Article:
There are places in the world where I am fairly certain I will never set foot. They are completely foreign places where the people speak languages that bear no resemblance to my own, the smells are as strange to my nose as the language is to my ears, and the food touches taste buds that have sat around bored for my entire life. These are places where the people look at me as if to say “Where did you come from, big goofy white man?” China is one of these places.
For some people a trip to China is a commonplace occurrence. More often, as formerly closed economies embrace capitalism, the world opens up to big business and the employees that do their bidding. For me, however, China was about as far away from home as I could ever think of traveling. If you had asked me several years ago what the likelihood was that I would be walking around a WalMart in central China getting yelled at for taking pictures of my friends in the check-out lane, I would have answered definitively “none”‘ (those pictures will not be on the site). Now, here I am almost a year later, and I am still regularly amazed at all that I experienced during the 10 day trip.
I have been very lucky. I’ve stood under the Eiffel Tower, kissed the Blarney Stone at age 12 (which, now that I think about it as an adult, is pretty gross), and stood in awe of Stonehenge. I’ve sat and listened in on debates at the European Union in Brussels, and I’ve ridden a bike by the windmills and canals in Belgium. But for whatever reason, all of those amazing places put together pale in comparison to the feeling of taking almost two hours to climb to the top of a mountain on the centuries old steps of the Great Wall of China to survey the land below. It really was one of the single most unforgettable experiences so far.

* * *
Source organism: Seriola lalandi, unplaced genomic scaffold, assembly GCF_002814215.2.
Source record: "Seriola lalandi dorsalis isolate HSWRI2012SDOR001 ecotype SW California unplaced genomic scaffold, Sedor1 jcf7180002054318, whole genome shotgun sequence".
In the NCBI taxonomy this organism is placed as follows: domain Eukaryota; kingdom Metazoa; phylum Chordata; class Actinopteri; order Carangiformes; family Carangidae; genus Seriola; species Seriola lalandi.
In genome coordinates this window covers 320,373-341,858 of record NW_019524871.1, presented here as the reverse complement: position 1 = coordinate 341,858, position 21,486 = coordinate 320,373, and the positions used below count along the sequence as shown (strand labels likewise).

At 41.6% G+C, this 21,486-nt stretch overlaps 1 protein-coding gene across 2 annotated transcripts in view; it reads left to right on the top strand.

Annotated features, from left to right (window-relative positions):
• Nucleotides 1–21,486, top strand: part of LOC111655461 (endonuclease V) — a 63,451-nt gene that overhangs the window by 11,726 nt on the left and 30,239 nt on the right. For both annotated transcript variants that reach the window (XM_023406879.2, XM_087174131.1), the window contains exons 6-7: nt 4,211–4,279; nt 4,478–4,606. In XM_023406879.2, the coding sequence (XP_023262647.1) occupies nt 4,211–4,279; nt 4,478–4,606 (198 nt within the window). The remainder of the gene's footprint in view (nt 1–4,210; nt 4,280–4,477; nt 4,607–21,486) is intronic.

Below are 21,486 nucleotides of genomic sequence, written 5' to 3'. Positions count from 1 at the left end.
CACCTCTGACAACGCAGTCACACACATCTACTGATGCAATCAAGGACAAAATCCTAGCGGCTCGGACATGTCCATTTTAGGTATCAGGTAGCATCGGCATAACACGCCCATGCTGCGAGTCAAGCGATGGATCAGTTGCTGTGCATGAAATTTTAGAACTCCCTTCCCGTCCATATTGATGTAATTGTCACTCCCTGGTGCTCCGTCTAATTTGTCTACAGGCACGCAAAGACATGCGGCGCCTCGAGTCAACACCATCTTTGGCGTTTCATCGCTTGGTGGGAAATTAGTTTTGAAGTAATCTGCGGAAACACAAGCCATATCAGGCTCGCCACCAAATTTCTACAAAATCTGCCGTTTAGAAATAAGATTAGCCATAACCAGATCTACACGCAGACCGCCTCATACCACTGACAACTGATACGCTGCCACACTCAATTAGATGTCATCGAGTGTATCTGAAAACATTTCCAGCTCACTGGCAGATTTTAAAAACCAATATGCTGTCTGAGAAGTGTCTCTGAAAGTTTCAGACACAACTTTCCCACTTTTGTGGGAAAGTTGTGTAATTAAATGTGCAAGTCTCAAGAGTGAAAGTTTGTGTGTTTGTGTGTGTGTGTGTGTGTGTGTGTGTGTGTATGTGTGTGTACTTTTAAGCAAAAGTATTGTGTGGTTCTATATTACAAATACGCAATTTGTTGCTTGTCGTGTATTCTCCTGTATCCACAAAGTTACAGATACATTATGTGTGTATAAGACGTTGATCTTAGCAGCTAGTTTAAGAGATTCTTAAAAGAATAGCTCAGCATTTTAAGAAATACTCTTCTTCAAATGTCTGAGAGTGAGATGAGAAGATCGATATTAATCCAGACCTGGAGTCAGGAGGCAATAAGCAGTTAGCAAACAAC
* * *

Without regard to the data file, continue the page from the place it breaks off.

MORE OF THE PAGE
What I’m saying is that life is full of surprises. Some are good and some are not so good. I would do well to remind myself that we never know what the future has in store, and there’s even a chance that it might be something amazing.
*A note about the pictures in this post: If I had to pick one camera format to use for the rest of my life, hands down my choice would be a Polaroid Land Camera, specifically the Sx-70, but any will do in a pinch. No matter what I am snapping a picture of, they have a magical ability to make any subject look old and mysterious. I was heartbroken when Polaroid announced that they were discontinuing production of their instant line, although I have discovered that Fuji still makes a decent replacement. I am still hanging on to the last few packs of original Polaroid 600 film in the crisper drawer of the refrigerator in my garage. Each picture is a story that develops in front of your eyes, and I can’t bear to think about running out. That being said, these are only a fraction of the shots I took while in China. I have literally hundreds of digital pictures, each with their own story, that I will most certainly be sharing here at different points. In the meantime, click on each thumbnail to get a closer look.